After a while everything became mixed up in Jon’s mind. He couldn’t decide if it was night or day. Breakfast seemed to be in the middle of the night and supper in the middle of the afternoon. They stopped in different airports. They all should have seemed different, but they seemed like one very long and strange place.
The Captain announced, “We have just landed in Lagos, Nigeria.” As the door of the airplane opened, a wall of hot, steamy air hit his face. It took his breath away for a second and then sweat began to pour down Jon’s back.
This was a different airport! Everyone here was black. They talked funny and they all were in a great rush. As Jon saw his suitcases come on the conveyor belt, several different black men grabbed the suitcases and started going in different directions. Jon yelled that those were his, but nobody listened to him.
A big, white man with a deep voice hugged Jon and his family, then got all the black men to put the suitcases in one van. Suddenly, the full van bounced and jolted on its way. He tried to see everything, but soon got so sleepy that he missed the whole ride to Benin City.
The big, white man took Jon’s family to their new home. Jon was happy to find his suitcases had all followed them to their new home. He thought, “Now everything will be just like home.”
Jon soon learned that everything was different. So much had changed in such a short time. Now Jon’s family lived in an apartment instead of a house. The other people in their building were white, but everyone else that lived near them was black. The apartment only had a little furniture, no carpets on the floor, and windows that were always open. Jon quickly learned that the best place in each room was under the huge fan that seemed to blow at hurricane force.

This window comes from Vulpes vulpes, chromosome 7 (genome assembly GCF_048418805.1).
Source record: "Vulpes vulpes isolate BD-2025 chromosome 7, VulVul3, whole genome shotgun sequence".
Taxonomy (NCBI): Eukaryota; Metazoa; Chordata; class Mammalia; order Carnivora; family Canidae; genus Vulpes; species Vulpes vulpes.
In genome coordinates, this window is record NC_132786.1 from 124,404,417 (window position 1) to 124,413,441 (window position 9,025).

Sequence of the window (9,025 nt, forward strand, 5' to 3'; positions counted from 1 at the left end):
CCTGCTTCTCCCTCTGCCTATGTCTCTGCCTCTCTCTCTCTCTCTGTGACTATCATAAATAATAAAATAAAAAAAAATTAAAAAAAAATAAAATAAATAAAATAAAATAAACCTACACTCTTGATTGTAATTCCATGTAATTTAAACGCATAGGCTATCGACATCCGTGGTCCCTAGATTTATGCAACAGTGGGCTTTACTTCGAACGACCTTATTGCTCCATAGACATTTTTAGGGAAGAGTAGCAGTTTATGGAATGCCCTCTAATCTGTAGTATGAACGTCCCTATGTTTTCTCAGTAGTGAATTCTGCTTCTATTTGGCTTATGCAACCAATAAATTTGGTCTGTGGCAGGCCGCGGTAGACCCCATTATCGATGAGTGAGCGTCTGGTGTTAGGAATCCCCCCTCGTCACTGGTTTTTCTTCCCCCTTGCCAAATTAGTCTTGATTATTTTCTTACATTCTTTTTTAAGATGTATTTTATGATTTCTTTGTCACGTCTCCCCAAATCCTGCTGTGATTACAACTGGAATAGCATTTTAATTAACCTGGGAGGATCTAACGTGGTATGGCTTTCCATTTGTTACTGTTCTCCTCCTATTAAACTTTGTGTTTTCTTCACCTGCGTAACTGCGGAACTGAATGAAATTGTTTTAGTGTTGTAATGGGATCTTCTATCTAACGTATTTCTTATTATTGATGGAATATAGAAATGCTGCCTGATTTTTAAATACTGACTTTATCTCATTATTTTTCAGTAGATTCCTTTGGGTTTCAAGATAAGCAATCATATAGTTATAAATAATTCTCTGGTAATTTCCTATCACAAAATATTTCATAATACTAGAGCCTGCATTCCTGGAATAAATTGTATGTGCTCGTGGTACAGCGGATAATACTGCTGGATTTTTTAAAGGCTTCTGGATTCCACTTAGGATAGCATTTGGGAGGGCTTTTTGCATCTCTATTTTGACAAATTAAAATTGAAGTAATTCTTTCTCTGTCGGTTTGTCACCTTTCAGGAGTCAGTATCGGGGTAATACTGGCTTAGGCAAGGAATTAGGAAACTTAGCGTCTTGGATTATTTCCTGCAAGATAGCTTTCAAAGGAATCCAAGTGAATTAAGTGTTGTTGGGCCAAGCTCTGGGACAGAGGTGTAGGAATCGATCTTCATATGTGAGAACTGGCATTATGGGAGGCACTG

It would have been good if someone could have told Jon how different life in Africa would be. It would not have seemed so strange and frightening. But then Africa is something you really must experience for yourself.
Jon learned that the Africans love to tell stories. The stories the students told helped to make some things seem much less frightening and a lot more fun. Jon asked lots of questions and listened carefully to the answers he was given. Soon Nigeria seemed like home. A very different home, but it was Jon’s home now.
Two years later, a six-year-old Jon sat on a curb near his apartment. His chin rested in his hands and a tear rolled down his cheek. Jon and his family were leaving Nigeria soon. Now THIS was home! He was sad to leave his friends. He still didn’t like change and he still didn’t like so much activity.
But Jon had learned a lot in the last two years. He learned that where your family is, it is home. It doesn’t matter if it is hot or cold. It doesn’t matter if the people around you are black or white, they could be your friends. It doesn’t matter if you have the same toys or not, boys always play with something. And best of all, God never leaves you. He can make any place home.